A more detailed understanding of the steps involved in modifying the presentation of the web page (steps 1122-1130 and steps 1160-1180 of FIG. 11) is given with reference to FIG. 12. The server must first determine whether the user has configured the preferences for a layered prefetch (step 1205). In a layered prefetch, the navigator not only prefetches the web pages associated with the links on the currently displayed web page (first layer), but also prefetches the web pages associated with links on the web pages associated with the links on the currently displayed web page (second layer). This layered prefetch can be carried out to multiple layers (greater than two) as far as the user wishes consistent hardware and software constraints such as available memory and download speed.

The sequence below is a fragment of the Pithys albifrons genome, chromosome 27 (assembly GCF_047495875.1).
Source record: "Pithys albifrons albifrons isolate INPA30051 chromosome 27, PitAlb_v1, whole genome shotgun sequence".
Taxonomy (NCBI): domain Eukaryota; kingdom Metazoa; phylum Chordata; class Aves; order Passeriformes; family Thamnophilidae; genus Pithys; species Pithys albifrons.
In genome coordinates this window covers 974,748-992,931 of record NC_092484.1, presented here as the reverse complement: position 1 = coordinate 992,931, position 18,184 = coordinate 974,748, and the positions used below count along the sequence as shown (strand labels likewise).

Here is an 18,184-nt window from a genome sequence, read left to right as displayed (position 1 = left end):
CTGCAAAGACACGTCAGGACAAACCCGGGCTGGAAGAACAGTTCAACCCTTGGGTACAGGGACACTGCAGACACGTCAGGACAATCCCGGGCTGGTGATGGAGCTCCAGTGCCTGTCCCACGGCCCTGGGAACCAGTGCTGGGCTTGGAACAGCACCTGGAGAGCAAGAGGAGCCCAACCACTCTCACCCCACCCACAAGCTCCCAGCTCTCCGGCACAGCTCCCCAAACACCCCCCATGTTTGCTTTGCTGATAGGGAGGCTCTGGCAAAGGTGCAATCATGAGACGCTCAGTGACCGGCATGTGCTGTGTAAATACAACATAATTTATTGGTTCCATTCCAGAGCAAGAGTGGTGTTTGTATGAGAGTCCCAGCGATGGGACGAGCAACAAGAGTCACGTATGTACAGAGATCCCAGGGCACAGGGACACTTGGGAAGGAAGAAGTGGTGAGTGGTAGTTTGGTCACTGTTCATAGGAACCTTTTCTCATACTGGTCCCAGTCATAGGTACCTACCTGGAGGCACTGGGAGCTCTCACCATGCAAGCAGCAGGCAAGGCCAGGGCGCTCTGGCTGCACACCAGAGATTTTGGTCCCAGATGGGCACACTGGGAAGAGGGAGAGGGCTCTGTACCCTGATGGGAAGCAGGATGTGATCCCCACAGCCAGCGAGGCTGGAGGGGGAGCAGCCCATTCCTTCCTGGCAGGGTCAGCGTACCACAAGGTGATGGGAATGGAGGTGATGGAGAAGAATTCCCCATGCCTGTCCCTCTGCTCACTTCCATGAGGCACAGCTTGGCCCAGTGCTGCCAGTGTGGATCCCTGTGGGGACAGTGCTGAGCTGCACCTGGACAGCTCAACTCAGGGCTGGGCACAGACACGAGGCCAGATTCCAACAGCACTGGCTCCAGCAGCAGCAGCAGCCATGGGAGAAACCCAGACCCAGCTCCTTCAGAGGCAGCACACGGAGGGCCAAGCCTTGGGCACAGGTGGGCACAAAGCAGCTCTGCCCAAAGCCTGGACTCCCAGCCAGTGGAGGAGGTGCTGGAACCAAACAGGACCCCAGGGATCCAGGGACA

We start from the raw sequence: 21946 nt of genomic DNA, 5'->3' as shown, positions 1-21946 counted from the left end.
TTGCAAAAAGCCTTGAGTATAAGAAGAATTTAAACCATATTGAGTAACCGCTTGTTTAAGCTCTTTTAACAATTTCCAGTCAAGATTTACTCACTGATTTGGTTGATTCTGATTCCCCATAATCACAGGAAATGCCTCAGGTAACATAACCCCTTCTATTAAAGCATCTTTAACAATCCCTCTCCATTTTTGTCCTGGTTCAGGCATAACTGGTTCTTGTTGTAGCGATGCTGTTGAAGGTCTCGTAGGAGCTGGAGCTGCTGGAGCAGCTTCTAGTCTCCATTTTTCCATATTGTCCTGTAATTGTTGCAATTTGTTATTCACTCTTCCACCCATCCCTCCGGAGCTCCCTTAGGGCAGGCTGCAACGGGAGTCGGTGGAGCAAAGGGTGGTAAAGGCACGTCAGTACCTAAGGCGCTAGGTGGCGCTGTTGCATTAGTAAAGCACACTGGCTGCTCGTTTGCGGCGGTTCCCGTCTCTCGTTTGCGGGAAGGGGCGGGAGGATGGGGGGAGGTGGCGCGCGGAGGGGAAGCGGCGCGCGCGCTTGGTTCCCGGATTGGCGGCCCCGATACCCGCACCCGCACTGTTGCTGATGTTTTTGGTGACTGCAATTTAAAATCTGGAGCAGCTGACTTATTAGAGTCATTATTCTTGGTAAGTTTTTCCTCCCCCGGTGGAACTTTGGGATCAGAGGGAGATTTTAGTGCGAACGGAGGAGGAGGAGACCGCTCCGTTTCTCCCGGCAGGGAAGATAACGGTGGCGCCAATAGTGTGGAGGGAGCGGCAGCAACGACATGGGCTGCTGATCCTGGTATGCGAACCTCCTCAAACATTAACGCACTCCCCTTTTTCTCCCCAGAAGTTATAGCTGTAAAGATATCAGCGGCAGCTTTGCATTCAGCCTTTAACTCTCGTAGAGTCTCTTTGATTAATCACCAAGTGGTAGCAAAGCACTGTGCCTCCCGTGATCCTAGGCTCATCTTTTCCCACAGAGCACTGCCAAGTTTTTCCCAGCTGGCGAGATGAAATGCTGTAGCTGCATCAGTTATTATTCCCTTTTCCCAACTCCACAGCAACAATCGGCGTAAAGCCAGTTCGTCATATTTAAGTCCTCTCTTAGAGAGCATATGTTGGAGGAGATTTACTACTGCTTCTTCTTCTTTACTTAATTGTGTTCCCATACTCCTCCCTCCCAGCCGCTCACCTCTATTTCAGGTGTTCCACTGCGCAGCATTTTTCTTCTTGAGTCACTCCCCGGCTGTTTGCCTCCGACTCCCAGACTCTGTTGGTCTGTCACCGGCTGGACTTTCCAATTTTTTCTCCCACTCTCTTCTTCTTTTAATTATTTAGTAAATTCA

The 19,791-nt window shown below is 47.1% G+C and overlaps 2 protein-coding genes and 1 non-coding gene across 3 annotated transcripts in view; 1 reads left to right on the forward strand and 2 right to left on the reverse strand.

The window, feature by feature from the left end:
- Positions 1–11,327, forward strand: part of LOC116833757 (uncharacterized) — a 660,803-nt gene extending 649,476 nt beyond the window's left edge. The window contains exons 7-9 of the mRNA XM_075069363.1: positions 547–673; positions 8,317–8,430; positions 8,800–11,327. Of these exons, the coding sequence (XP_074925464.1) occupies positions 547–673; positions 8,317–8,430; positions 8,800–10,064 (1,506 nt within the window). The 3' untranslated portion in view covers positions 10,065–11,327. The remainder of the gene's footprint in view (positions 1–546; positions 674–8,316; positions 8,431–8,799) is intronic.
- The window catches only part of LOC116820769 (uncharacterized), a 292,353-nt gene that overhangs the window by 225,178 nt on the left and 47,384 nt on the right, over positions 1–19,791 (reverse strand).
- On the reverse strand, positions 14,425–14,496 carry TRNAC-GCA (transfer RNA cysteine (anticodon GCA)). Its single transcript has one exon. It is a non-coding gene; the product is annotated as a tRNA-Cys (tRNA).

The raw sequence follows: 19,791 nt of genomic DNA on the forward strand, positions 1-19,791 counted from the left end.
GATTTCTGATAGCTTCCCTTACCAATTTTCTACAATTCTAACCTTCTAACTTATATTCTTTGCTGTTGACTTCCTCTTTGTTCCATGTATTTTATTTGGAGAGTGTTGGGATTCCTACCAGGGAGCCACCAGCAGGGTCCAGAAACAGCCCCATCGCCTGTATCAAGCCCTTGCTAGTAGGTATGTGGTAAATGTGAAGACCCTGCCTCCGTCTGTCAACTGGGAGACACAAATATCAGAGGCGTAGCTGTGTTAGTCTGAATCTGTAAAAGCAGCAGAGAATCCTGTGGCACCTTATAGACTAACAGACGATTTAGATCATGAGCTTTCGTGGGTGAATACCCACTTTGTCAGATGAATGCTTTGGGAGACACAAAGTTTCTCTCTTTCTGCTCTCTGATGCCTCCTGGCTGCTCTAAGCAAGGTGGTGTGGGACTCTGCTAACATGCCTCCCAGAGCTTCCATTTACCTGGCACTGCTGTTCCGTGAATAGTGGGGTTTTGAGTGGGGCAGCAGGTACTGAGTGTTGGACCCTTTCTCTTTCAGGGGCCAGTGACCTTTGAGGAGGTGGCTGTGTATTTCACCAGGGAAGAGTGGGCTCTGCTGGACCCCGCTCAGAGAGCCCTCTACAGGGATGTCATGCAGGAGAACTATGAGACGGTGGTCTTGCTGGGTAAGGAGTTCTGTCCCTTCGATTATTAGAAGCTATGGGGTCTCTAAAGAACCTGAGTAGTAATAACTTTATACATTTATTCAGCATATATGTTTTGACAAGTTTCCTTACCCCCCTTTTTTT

If the user has configured the preferences for a layered prefetch, the server determines whether each linked web page contains an excessive number of broken links (step 1210). What constitutes an excessive number is determined by the user or plugin maker and can be given in terms of absolute numbers or in percentage of broken links to good links. A broken link is a link that, if followed, does not retrieve a web page or retrieves a web page containing a message indicating that the subject matter has moved, been removed, etc. If the navigator determines that the linked web page contains an excessive number of broken links, then the display is altered in some manner to indicate that the web page associated with that particular link contains an excessive number of broken links (step 1215). As an example, this could be accomplished by modifying the color of the link to perhaps gray where gray would be an indication to the user that the link contains an excessive number of broken links. Another example would be to display an image next to the link where the image would indicate that the web page associated with the link contains an excessive number of broken links. However, each of these is merely an example of a method of indicating the information to the user and, therefore, do not limit the scope of the present invention. Additionally, the server could parse second, third, etc. level pages for excessive broken links, etc.